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MLA Style: Quoting Sources

Short Quotations

Enclose short quotations (fewer than 4 typed lines of prose or 3 lines of verse) within double quotation marks within your text. Provide the author's last name and the specific page number (or line number for verse). Include a complete reference in your Works Cited list.

Punctuation: Insert periods, commas, and semicolons after the parenthetical citation. Insert question marks and exclamation points within the quotation marks if they are a part of the quoted passage but after the parenthetical citation if they are a part of your text.

Examples:

According to some, dreams express "profound aspects of personality" (Foulkes 184).

According to Foulkes, dreams may express "profound aspects of personality" (184).

Is it possible that dreams express "profound aspects of personality" (Foulkes 184)?

Long Quotations

Enclose long quotations (longer than 4 typed lines) in a free-standing block of typewritten lines. Omit quotation marks. Start the quotation on a new line, indented 1" from the left margin; maintain double-spacing. Insert the parenthetical citation for the quotation after the closing punctuation mark. When quoting verse, insert line breaks as in the original.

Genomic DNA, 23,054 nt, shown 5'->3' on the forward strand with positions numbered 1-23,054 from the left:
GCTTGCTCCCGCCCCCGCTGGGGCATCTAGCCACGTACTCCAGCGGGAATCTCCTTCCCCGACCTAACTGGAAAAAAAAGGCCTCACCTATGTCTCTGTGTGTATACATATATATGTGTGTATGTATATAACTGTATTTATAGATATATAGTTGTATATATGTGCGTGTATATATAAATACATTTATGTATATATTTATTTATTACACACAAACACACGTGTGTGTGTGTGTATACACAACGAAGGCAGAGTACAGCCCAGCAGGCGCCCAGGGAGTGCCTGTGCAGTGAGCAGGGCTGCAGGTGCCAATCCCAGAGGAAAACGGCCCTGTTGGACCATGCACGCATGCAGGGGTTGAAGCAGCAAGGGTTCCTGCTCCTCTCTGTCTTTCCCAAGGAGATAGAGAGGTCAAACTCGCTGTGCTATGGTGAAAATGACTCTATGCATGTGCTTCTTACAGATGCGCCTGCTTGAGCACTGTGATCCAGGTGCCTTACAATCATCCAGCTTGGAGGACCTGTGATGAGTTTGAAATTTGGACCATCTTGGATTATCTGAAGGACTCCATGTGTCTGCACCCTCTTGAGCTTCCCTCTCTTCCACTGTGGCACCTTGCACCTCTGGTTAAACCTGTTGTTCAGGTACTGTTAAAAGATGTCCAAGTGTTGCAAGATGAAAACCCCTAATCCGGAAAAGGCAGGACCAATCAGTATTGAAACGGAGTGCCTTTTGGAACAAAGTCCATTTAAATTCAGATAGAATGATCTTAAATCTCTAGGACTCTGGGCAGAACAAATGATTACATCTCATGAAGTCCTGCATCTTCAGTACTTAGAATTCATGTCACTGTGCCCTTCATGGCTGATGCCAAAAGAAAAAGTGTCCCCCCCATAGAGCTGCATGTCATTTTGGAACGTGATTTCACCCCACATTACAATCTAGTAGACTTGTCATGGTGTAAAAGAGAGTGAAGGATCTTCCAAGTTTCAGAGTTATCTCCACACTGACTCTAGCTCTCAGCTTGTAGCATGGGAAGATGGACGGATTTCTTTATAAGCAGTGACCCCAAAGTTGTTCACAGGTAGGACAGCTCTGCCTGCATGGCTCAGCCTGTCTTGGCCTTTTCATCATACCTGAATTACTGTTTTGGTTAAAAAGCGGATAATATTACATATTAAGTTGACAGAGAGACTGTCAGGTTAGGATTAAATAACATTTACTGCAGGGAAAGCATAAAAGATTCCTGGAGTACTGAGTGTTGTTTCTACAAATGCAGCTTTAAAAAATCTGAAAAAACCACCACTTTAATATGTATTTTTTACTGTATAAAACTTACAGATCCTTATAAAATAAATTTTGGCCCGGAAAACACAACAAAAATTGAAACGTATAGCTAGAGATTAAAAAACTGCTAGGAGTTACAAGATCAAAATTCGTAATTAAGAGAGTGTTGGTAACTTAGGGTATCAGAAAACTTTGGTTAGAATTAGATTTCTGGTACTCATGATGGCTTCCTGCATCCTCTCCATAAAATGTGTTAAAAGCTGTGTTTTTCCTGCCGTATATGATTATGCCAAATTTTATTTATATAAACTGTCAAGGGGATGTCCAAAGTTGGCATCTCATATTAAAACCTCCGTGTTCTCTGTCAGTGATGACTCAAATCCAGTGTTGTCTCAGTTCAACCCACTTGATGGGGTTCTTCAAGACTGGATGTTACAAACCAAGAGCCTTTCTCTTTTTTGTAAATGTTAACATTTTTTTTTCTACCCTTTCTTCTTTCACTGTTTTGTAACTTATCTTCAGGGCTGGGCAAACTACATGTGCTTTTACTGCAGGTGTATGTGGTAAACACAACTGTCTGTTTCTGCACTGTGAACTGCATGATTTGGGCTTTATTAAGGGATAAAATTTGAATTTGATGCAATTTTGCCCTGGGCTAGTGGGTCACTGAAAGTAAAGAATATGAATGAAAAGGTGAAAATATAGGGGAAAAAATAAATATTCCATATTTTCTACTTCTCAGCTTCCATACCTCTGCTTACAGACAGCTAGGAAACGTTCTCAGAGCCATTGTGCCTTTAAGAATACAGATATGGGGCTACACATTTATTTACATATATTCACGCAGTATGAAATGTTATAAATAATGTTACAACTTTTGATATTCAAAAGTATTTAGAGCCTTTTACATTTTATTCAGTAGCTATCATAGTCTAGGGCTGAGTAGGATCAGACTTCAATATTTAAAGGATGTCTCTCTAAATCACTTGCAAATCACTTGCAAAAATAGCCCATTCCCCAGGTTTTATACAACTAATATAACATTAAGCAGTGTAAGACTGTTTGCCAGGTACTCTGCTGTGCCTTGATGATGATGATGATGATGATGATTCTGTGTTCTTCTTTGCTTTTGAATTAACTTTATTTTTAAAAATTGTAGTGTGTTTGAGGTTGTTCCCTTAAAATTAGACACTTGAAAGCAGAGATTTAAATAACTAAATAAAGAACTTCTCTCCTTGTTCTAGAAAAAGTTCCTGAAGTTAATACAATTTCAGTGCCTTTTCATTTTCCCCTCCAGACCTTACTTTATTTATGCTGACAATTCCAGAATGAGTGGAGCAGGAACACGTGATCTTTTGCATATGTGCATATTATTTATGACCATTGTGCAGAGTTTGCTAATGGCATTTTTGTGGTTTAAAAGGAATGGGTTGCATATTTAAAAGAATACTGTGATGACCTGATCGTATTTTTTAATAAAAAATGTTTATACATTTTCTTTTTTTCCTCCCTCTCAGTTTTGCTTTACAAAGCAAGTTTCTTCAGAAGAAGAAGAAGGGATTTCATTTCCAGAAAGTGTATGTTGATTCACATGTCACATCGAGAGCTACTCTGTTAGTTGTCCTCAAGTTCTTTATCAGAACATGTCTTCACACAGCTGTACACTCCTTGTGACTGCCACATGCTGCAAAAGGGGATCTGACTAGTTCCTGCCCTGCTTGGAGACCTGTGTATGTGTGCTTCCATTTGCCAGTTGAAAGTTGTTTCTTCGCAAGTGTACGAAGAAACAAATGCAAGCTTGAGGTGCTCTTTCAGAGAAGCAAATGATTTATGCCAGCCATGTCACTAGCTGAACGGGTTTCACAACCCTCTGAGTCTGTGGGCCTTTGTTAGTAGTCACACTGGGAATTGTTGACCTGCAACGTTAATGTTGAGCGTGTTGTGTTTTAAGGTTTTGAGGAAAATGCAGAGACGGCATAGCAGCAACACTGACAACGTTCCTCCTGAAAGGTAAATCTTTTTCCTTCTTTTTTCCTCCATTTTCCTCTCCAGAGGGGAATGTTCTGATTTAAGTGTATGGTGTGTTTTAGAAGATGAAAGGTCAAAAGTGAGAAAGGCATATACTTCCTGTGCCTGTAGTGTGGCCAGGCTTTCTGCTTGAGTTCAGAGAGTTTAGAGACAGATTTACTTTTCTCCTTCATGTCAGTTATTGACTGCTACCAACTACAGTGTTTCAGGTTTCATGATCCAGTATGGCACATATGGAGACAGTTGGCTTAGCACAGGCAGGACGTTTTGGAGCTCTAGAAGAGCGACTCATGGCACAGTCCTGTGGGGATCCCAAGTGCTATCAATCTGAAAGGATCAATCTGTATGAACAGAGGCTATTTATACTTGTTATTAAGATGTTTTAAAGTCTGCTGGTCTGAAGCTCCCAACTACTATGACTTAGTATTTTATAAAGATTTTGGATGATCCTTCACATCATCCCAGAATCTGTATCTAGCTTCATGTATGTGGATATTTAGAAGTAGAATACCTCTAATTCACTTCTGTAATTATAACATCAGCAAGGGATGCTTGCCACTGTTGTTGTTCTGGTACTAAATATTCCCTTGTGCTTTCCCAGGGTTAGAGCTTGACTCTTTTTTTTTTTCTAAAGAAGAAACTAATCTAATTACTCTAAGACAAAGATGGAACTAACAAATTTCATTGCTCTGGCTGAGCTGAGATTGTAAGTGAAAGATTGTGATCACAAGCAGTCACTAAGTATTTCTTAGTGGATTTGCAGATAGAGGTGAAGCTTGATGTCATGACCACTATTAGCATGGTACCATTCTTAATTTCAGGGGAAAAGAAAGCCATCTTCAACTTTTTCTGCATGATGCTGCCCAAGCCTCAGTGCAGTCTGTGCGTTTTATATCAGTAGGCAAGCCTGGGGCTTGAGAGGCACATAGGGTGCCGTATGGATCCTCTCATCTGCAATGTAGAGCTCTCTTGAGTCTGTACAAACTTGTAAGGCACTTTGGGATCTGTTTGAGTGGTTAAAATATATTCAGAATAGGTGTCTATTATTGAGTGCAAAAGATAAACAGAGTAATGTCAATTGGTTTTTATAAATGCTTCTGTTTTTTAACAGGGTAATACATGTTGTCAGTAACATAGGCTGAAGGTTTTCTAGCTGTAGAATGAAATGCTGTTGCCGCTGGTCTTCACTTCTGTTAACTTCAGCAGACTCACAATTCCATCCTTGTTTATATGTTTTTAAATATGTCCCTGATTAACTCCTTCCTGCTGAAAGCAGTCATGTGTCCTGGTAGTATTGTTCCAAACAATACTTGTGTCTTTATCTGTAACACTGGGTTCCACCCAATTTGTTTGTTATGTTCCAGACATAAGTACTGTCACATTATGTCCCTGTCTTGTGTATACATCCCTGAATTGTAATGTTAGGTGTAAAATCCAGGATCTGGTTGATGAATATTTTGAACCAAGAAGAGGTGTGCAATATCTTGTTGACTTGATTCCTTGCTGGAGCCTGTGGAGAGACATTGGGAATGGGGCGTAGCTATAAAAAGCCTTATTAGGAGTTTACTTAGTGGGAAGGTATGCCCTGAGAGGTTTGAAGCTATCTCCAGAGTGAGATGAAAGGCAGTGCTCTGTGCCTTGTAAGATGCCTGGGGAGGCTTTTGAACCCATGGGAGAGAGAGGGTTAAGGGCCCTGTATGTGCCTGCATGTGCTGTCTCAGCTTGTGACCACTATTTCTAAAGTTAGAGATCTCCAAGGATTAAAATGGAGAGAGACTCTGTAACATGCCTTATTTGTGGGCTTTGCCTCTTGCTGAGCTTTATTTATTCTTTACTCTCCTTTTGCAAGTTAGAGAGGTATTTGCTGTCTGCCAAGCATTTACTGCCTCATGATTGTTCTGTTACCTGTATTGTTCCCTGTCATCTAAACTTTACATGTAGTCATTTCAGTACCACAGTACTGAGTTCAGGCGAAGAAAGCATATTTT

Long Quotations - Examples

Adding Words to Quotations

Sometimes, when you include a quotation, especially if it is a portion of a sentence, within your text, you might choose to add a word or words to the quotation to make sure the quotation makes sense in the context in which it is used. Enclose any words you add to a quotation in brackets to indicate that they are not part of the original text.

Example:

Jan Harold Brunvand, in an essay on urban legends, states: "some individuals [who retell urban legends] make a point of learning every rumor or tale" (78).

Omitting Words from Quotations

If you omit a word or words from a quotation to make sure that the quotation makes sense in the context in which you are using it, indicate the deletion by using three spaced dots (an ellipsis) surrounded by brackets.

Example:

In an essay on urban legends, Jan Harold Brunvand notes that "some individuals make a point of learning every recent rumor or tale [...] and in a short time a lively exchange of details occurs" (78).

NOTE: If there are spaced dots in the quoted author's work, do not put brackets around them; only use brackets around dots to distinguish them from dots in the quoted author's work